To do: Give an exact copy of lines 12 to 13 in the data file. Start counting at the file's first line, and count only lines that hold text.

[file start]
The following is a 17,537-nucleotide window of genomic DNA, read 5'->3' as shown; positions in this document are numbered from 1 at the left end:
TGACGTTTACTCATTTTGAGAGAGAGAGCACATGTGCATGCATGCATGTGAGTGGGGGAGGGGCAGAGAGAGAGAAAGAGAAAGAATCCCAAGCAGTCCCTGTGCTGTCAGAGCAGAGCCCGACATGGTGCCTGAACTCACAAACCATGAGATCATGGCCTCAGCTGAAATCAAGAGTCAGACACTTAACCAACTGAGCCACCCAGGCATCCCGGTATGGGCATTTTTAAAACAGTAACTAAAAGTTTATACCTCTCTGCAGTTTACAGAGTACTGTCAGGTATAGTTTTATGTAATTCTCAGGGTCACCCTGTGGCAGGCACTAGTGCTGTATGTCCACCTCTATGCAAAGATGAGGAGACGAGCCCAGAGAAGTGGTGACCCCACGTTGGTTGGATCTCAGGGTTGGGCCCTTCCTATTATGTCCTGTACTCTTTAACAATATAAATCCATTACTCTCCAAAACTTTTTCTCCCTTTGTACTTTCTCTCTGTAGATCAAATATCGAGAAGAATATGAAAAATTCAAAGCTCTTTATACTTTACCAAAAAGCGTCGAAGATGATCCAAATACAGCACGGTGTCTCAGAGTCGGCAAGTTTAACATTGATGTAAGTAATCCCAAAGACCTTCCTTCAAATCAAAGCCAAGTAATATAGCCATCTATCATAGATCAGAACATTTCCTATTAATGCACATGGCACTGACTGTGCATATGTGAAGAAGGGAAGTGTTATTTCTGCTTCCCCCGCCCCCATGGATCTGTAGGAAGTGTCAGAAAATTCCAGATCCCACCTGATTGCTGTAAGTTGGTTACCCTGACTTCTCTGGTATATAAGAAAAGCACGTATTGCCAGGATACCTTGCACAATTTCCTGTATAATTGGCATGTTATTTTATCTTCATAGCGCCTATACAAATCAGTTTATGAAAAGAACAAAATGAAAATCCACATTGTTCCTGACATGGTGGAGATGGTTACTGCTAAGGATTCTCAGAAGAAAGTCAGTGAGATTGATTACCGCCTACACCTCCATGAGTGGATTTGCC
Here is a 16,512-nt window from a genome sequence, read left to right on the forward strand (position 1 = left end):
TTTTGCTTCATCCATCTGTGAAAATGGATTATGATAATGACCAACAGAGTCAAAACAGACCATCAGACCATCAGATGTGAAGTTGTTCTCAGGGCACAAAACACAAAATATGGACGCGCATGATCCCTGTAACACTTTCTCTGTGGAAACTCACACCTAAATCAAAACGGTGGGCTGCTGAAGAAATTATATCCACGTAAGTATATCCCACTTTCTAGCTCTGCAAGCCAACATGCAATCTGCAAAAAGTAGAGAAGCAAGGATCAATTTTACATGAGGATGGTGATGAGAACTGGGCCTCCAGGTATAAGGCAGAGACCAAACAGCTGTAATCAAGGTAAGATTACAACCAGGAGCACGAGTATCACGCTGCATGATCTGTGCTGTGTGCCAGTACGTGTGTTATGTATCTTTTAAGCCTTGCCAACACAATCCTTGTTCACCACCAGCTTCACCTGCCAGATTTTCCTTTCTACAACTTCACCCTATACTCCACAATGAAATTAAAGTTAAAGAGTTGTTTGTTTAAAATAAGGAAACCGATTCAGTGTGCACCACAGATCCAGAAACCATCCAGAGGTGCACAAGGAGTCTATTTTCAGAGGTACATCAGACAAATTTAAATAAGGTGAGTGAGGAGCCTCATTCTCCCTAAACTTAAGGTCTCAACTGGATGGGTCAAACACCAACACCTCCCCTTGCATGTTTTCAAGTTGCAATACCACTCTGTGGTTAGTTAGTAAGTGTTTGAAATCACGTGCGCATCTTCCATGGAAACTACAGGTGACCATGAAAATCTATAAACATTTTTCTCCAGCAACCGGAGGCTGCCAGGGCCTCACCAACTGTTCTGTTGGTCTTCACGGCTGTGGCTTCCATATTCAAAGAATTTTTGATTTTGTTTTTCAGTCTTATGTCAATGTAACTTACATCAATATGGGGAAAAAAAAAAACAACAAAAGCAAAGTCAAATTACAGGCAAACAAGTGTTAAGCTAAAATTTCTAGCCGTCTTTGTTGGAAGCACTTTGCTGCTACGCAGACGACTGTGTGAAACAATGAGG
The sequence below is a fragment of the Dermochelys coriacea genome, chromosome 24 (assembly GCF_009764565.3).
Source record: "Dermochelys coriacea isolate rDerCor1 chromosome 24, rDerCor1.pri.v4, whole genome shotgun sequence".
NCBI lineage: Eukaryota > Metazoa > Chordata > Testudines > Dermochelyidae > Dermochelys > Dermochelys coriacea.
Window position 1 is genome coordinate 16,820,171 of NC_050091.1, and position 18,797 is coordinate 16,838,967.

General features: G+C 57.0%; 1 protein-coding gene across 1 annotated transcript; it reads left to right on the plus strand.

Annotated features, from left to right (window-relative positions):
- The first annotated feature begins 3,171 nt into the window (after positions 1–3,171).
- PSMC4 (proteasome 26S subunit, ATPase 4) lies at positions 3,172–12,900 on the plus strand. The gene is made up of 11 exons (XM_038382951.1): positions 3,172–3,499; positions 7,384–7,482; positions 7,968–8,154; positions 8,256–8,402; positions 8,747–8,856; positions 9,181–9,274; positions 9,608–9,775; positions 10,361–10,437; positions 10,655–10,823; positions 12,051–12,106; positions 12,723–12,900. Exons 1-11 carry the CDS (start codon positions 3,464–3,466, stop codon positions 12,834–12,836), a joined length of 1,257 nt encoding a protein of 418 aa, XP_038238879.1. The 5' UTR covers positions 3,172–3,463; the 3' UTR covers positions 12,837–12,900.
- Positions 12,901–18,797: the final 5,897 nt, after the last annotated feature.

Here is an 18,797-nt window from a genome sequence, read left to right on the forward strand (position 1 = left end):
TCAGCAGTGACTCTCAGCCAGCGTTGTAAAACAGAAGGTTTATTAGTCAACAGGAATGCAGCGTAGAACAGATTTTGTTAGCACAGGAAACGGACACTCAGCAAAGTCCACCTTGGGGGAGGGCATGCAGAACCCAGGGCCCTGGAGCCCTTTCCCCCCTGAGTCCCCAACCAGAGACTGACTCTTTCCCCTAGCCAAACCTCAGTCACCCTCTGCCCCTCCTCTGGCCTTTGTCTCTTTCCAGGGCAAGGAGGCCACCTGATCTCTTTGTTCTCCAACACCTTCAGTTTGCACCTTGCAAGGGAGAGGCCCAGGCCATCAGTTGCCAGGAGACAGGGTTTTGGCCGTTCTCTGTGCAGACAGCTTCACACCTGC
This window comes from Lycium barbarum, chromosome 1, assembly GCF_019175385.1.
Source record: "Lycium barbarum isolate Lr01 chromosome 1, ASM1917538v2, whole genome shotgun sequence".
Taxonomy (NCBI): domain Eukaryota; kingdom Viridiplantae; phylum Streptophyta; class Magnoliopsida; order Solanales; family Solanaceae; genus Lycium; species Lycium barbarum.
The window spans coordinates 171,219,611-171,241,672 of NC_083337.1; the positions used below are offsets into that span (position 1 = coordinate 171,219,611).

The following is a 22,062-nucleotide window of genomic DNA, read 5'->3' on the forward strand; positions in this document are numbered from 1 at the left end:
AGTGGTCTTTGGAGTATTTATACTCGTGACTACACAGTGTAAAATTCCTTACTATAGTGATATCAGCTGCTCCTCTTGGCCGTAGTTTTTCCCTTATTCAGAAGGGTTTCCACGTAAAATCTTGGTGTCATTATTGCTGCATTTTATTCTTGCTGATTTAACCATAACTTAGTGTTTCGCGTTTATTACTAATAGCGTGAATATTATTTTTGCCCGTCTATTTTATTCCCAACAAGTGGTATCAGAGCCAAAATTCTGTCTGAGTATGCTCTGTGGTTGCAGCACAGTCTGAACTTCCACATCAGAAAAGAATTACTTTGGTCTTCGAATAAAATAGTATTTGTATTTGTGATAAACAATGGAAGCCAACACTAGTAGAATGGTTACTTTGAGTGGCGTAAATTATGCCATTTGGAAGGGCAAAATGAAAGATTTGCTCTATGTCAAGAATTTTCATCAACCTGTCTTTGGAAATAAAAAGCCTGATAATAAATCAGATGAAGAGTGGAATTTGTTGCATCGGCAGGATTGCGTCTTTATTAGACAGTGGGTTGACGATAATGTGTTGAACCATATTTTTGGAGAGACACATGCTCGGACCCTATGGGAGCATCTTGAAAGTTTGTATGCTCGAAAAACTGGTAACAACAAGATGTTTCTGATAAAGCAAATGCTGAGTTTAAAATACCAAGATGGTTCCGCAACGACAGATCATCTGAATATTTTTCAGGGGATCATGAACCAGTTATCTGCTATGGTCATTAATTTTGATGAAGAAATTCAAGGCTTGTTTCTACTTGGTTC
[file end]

- PSMC4 (proteasome 26S subunit, ATPase 4) lies at positions 3,172–12,900 on the plus strand. The gene is made up of 11 exons (XM_038382951.1): positions 3,172–3,499; positions 7,384–7,482; positions 7,968–8,154; positions 8,256–8,402; positions 8,747–8,856; positions 9,181–9,274; positions 9,608–9,775; positions 10,361–10,437; positions 10,655–10,823; positions 12,051–12,106; positions 12,723–12,900. Exons 1-11 carry the CDS (start codon positions 3,464–3,466, stop codon positions 12,834–12,836), a joined length of 1,257 nt encoding a protein of 418 aa, XP_038238879.1. The 5' UTR covers positions 3,172–3,463; the 3' UTR covers positions 12,837–12,900.
- Positions 12,901–18,797: the final 5,897 nt, after the last annotated feature.